These are views of the rescue of Col. the Master of Sempill's Blackburn "Bluebird" light seaplane from the grip of the ice, 3/4 in. thick, which covered the Welsh Harp at Hendon in December last. Wheels were attached after the beaching, and the machine was run up the Edgware Road to Hendon. Col. the Master of Sempill is a devotee of the light seaplane, and he always extols its use, particularly for Great Britain.
THE BLACKBURN "BLUEBIRD," MARK IV: General View of the fuselage in skeleton.
The Blackbird "Bluebird," Mark IV: View of the Cockpit. Note side by side seating arrangement and dual controls. The small levers placed centrally under the instrument board are the engine controls, while the central lever between the "joy sticks" trims the tail plane.
THE BLACKBURN METAL "BLUEBIRD": Views of tail and nose. The engine is a de Havilland "Gipsy."
THE BLACKBURN "BLUEBIRD" IV: Some constructional details of the fuselage. The general arrangement is shown on the right, while on the left are shown the details of a typical joint, shown in section in the third sketch. The stringers which support the fabric fairings are U-section strips, supported on short channel arms, as shown.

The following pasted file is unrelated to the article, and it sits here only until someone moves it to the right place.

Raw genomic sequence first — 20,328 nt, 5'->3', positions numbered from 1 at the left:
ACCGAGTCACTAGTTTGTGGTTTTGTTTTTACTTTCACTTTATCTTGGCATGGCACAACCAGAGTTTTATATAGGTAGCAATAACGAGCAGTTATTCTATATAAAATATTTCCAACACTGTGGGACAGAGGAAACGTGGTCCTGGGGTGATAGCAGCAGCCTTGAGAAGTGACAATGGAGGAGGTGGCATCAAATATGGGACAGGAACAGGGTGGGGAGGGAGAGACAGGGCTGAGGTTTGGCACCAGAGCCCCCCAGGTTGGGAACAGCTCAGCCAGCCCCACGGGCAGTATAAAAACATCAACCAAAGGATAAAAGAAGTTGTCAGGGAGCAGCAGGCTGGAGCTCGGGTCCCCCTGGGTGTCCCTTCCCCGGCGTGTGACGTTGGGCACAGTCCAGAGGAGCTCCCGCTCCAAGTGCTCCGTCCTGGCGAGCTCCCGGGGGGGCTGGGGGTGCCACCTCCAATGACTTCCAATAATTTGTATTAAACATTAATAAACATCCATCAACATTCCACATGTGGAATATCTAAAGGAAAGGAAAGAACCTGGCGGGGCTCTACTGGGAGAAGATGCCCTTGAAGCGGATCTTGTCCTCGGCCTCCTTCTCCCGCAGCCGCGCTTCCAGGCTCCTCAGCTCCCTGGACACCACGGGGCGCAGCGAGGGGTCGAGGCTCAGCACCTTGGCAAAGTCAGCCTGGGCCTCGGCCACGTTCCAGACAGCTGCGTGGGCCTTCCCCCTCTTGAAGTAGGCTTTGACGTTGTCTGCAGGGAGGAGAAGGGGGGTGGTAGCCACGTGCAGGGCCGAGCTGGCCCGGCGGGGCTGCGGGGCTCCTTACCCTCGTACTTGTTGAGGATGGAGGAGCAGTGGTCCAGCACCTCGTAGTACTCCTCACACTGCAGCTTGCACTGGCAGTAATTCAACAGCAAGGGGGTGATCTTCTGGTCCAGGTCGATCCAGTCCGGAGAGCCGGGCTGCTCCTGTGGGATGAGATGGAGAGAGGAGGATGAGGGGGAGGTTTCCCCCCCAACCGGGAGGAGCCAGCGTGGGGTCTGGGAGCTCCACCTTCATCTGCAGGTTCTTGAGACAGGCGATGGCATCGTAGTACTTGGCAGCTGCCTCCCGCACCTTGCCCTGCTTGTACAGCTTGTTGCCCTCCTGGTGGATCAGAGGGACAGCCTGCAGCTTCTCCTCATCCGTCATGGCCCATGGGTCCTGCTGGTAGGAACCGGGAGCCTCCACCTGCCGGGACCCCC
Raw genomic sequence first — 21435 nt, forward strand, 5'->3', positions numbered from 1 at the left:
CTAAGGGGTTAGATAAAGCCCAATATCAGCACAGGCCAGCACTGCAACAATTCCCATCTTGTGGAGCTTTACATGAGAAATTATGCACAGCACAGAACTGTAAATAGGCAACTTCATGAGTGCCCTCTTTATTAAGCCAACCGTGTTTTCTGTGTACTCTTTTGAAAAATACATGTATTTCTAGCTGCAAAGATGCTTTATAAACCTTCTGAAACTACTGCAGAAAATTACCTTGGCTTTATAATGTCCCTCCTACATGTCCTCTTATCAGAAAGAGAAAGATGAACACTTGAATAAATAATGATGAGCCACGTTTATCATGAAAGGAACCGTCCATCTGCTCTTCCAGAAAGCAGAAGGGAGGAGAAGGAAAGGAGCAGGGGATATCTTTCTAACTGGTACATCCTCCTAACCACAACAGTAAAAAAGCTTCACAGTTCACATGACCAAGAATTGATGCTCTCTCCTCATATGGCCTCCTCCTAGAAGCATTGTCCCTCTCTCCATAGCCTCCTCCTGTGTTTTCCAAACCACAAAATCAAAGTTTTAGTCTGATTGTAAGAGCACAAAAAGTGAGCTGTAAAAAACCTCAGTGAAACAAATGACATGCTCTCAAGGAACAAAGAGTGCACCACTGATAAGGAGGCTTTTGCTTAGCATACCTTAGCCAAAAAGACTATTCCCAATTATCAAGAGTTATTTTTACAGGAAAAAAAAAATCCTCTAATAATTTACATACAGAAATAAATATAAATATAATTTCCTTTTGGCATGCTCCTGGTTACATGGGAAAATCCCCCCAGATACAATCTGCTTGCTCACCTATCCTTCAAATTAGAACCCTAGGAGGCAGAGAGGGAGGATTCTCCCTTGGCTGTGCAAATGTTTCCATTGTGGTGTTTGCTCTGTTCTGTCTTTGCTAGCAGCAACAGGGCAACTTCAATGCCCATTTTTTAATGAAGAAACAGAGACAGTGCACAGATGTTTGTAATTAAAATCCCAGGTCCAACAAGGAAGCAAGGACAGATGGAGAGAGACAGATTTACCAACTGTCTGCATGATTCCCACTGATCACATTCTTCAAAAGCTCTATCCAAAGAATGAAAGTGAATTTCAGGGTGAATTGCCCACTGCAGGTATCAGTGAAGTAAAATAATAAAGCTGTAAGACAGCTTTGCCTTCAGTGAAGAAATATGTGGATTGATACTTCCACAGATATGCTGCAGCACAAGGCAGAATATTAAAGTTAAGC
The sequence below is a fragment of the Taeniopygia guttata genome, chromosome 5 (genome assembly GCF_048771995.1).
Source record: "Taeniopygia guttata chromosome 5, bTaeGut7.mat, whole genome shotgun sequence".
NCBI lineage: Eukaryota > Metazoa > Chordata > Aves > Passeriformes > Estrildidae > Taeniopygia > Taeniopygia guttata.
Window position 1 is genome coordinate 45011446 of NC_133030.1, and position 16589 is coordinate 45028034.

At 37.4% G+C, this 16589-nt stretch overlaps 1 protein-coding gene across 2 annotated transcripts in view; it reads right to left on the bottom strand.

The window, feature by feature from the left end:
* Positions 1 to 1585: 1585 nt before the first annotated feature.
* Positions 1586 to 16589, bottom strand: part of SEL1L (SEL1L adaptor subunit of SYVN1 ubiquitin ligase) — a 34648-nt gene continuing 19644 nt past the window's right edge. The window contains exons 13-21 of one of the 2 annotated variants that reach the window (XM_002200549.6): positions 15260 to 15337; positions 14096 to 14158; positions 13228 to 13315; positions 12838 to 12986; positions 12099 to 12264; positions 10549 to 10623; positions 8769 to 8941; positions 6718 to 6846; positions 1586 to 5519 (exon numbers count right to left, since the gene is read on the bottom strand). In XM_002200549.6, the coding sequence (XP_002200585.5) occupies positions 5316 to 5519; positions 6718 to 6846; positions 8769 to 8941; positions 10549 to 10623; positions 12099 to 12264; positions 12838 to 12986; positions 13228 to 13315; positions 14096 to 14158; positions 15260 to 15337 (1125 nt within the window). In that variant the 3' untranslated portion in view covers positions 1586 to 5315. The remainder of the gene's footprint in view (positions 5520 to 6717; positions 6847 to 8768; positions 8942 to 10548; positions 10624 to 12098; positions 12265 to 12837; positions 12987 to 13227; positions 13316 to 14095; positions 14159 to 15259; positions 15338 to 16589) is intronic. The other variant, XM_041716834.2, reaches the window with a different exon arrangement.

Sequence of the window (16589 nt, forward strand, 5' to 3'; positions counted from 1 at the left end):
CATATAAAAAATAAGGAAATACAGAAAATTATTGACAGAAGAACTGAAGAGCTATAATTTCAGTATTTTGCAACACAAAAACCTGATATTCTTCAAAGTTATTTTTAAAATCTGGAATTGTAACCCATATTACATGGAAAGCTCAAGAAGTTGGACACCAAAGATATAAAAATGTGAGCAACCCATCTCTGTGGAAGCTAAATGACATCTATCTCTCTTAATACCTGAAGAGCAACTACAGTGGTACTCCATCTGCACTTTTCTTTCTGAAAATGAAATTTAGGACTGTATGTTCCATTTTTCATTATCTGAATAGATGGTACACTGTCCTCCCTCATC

THE BLACKBURN "BLUEBIRD" IV: Details of wing spar construction. A section of a main spar is shown in 1, while 2 shows how drag and interplane struts are attached. The section in 3 shows method of reinforcing spar for attachment of strut fittings. A spar end with flat plate fitting is shown in 4, while 5 illustrates the method of forming the wing tip, etc.
THE BLACKBURN "BLUEBIRD IV": The main wing ribs are of Duralumin and take the form shown in 1 and 2. The Bristol-Frise ailerons are illustrated in 3 and 4. The manner of attaching the fabric over the rear spar to house the aileron is shown in 5 and 6, while 7 shows a complete rib.
THE BLACKBURN "BLUEBIRD IV": Details of the tubular engine mounting. The actual engine bearers are of channel section, and tilted to simplify attachment to the tubes. The "feet" on the engine are sloped to correspond.